I find it really interesting how productivity was built into the narrative, but it was also built into the actual play. The narrative and gameplay mechanics of the game unfold in conversation, and what’s interesting to me is how video games create this rich texture of storytelling. Because it’s a videogame you can’t just look at the narrative. I spent a lot of time discussing the Heads Up Display (HUD), which is how the game communicates information to you about things that are happening on the screen.
In Grand Theft Auto, the HUD indicates your health through a heart level. In Diner Dash, hearts indicate something, but instead of being about your health, it’s about how your customers love you. It’s all about emotional labor. I’ve likened it to a kind of “third-shift” building off Arlie Russell Hochschild’s famous idea of the “second shift,” where women work a fulltime job at home and also work a fulltime job at the office. The women who play these games take on a third productive role in their leisure time.
[MastersinCommunications.com] Are there particular examples of games or forms of play you would highlight that best represent what “playing like a feminist” looks like?
[Dr. Shira Chess] It’s not always about being politically progressive or not. An example I often like to use is the puzzle game Monument Valley, which is one of my favorite games. You can play it on a lot of platforms, but it’s primarily a mobile game. In it, you travel through [M.C.] Escher-like castle structures. The mechanics are often about changing things and moving things around so you can complete your travels, but it’s also about perspectival shifts. When you’re playing that game frequently, just like with any game, it can remap how you look at the world.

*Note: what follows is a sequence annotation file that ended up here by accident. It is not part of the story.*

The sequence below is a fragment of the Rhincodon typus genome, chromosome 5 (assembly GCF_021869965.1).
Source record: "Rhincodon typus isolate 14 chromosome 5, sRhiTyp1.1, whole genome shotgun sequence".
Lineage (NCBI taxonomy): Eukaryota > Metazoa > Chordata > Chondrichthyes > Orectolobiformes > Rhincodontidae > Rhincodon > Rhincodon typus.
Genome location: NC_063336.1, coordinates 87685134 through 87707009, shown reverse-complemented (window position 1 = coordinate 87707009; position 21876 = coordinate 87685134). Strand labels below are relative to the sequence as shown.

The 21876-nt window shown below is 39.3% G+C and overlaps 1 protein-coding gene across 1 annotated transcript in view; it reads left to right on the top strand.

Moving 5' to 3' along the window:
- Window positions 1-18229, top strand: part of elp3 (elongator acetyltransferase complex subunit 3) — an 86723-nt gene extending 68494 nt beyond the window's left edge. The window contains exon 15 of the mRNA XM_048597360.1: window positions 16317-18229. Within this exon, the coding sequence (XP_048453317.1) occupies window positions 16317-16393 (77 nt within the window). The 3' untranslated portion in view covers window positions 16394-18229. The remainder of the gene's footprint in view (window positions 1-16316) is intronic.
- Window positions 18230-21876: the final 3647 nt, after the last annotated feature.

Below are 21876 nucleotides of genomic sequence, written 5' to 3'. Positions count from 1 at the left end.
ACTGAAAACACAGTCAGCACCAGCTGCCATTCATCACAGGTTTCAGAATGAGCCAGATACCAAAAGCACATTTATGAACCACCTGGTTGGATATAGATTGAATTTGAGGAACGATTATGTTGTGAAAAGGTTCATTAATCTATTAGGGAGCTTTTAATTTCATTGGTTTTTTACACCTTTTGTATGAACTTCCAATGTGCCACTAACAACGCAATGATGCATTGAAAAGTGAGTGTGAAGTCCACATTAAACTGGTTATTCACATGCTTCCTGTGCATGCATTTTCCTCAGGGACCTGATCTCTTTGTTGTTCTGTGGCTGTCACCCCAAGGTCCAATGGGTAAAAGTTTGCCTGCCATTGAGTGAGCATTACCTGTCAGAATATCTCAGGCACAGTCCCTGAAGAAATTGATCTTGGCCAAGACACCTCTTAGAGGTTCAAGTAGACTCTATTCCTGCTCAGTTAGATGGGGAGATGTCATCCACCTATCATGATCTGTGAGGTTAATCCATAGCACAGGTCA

When I was playing Monument Valley, I found myself looking at the world with this notion of perspectival shifts. How does the problem look different, how does the world look different, if I just shift my perspective? That’s a very feminist way of thinking.
You can think about a game like Life is Strange, which is a narrative-driven game where you’re playing as a teenager, and one of the primary mechanics involves turning back time and rethinking your decisions. That ability to rethink what you’ve done already and make better choices has a lot of feminist potential. Of course people can play these games in ways that are not necessarily feminist, but I think there are a lot of games that have feminist potential, and it doesn’t need to just be about the narrative.